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Subject: Re: [boost] Formal Review Request: Boost.Convert
From: Andrew Troschinetz (ast_at_[hidden])
Date: 2009-02-24 01:26:32

I missed your link to the source code before, but I went back and
found it. It has cleared up much confusion on my part. Though some
confusion yet remains.

On Feb 23, 2009, at 10:36 PM, Vladimir Batov wrote:

> You can do the following
> transform (
> s.begin(),
> s.end(),
> back_inserter(i),
> convert<int, string>(string(), -1)
> >> throw_t() >> std::hex);

I believe that says "convert to int from string, throw on error,
format as hex." But what does string() and -1 signify in that case?

And if you'll allow me to nitpick, it seems you've mixed up the order
of the function parameters here. Should it read as follows?

         convert<int, string>(-1, string())

And since it seems that -1 and string() serve no purpose here, can we
possible get a refinement to the following?

transform (
   convert<int, string>() >> throw_t() >> std::hex);

> 'convert_to' olny takes one argument and requires explicit TypeTo:
> unsigned i = convert_to(str).

Yes, sorry I mischaracterized the convert_to interface as you
currently have it.

I'm sure you meant to say here:

        unsigned i = convert_to<unsigned>(str);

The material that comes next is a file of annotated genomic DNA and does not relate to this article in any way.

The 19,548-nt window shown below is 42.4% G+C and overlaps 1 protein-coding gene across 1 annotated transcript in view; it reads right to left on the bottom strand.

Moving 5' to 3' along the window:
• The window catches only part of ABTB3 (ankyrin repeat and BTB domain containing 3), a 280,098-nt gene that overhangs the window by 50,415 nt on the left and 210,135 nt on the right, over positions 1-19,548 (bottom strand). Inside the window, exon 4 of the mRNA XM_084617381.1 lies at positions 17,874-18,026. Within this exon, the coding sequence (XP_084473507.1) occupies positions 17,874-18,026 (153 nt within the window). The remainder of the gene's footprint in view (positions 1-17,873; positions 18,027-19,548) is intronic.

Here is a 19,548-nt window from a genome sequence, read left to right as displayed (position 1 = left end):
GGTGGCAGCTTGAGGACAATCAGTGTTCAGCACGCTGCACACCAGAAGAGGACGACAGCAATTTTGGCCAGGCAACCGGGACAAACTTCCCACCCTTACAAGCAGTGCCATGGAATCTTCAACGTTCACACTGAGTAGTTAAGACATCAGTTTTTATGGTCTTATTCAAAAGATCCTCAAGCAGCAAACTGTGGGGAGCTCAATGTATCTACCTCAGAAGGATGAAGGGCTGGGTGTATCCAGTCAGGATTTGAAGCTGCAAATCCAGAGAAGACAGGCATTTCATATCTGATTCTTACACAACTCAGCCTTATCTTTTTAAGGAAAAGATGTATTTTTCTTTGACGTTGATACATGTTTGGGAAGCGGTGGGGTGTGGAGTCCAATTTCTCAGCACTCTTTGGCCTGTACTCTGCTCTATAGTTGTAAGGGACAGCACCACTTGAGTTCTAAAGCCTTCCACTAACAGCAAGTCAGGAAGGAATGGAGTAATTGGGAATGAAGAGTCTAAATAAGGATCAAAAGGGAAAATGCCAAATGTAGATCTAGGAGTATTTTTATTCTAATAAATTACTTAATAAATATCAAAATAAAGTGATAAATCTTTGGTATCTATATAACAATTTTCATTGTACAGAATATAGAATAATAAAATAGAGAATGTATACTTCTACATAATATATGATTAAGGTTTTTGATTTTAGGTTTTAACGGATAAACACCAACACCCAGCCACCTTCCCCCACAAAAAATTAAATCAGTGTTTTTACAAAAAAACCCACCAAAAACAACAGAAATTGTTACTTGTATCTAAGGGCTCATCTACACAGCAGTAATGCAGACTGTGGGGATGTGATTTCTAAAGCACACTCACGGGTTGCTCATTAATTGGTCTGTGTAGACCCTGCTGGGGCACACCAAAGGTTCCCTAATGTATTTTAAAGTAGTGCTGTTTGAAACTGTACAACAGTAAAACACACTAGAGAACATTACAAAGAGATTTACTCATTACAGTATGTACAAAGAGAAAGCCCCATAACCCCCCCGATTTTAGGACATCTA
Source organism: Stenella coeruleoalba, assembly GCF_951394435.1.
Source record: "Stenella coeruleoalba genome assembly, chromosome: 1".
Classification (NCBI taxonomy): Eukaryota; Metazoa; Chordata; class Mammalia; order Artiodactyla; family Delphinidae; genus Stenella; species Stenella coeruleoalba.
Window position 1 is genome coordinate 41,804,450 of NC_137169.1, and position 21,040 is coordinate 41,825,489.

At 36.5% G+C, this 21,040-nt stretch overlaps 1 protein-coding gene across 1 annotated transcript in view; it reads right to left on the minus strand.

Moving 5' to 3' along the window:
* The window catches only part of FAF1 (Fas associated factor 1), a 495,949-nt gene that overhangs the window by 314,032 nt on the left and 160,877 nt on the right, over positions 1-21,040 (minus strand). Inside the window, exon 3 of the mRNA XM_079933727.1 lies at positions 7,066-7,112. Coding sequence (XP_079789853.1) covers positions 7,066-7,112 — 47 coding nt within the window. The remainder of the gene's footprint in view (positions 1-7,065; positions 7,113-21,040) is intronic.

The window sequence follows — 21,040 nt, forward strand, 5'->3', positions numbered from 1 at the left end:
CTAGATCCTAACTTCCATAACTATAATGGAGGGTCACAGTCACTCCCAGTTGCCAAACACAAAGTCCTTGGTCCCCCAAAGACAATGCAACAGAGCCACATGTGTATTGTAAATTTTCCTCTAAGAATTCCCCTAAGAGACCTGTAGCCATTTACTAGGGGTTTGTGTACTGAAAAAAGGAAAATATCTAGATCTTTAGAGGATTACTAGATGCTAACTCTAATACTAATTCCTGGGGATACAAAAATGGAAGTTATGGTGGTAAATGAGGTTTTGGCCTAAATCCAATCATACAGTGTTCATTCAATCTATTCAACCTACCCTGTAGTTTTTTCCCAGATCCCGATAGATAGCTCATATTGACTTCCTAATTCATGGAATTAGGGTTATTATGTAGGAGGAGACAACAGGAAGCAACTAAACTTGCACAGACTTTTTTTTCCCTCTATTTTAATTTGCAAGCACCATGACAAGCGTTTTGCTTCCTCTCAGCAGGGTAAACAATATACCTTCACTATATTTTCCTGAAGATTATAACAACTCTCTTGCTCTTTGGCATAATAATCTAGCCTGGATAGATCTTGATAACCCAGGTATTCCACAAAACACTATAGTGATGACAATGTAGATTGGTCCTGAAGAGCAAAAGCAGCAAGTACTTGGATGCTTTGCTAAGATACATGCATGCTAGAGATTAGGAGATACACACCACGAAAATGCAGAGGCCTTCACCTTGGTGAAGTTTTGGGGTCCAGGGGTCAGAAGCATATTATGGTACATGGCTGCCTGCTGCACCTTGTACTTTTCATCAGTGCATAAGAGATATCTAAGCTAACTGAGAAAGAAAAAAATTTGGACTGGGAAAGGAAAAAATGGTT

Correct? That makes sense.

> 'convert_from' does deduce both but I do not think there is
> confusion here:
> unsigned u = convert_from("-1", 0);

I agree, somehow that syntax is clearer in my mind.

>> And if we change "convert_to" to "convert" it becomes even more
>> confusing.
> I am not sure I follow this. Which part of the below do you find
> confusing?
> unsigned u = convert<string, unsigned>("-1", 0);

Ah, see. Even within you're own post things have been confused. Above
we have:

        convert<int, string>(string(), -1) // <A, B> (B, A)

And now we have:

        convert<string, unsigned>("-1", 0); // <A, B> (A, B)

 From looking at the source code, it seems like the first one is just
a typo. But you see how easily things can get mixed up. I'd be happier
picking one interface, either convert or convert_to or convert_from to
keep things clear. Though that might make others unhappy, I don't know.

>>> // get "0xff" converted to int using as_hex functor
>>> int i = convert_to<int>("0xff") >> std::hex;
>> I thought operator>>() returns an istream? If there's precedent
>> somewhere where it doesn't return an istream, forgive my ignorance
>> please.
> As far as I am concerned, op>>() returns whatever we'd like it to
> return. IMHO it certainly is not the property of std::streams. You
> could have a look at std::bitset. I am sure we can find many more
> examples.

You're correct, of course. Sorry I phrased the question badly.
Operator >> can be made to do anything. It could be a bitshift
operation as you say. But when I see >> and std::hex on one line, my
mind immediately goes to streams because std::hex is a stream
manipulator. And in this case, the stream that's being manipulated
isn't exposed to the user, it's an implementation detail. Using stream
manipulators here may be nice, but it's a bit of a case of
implementation leaking into the interface. I'm not saying that's
entirely bad in this case because using stream manipulators does seem
to solve the problem nicely, but it is a bit weird (at least to me
anyway) seeing them used this way.

I could get used to this interface though, nice job so far. Thank you
for the effort.

Andrew Troschinetz
Applied Research Laboratories

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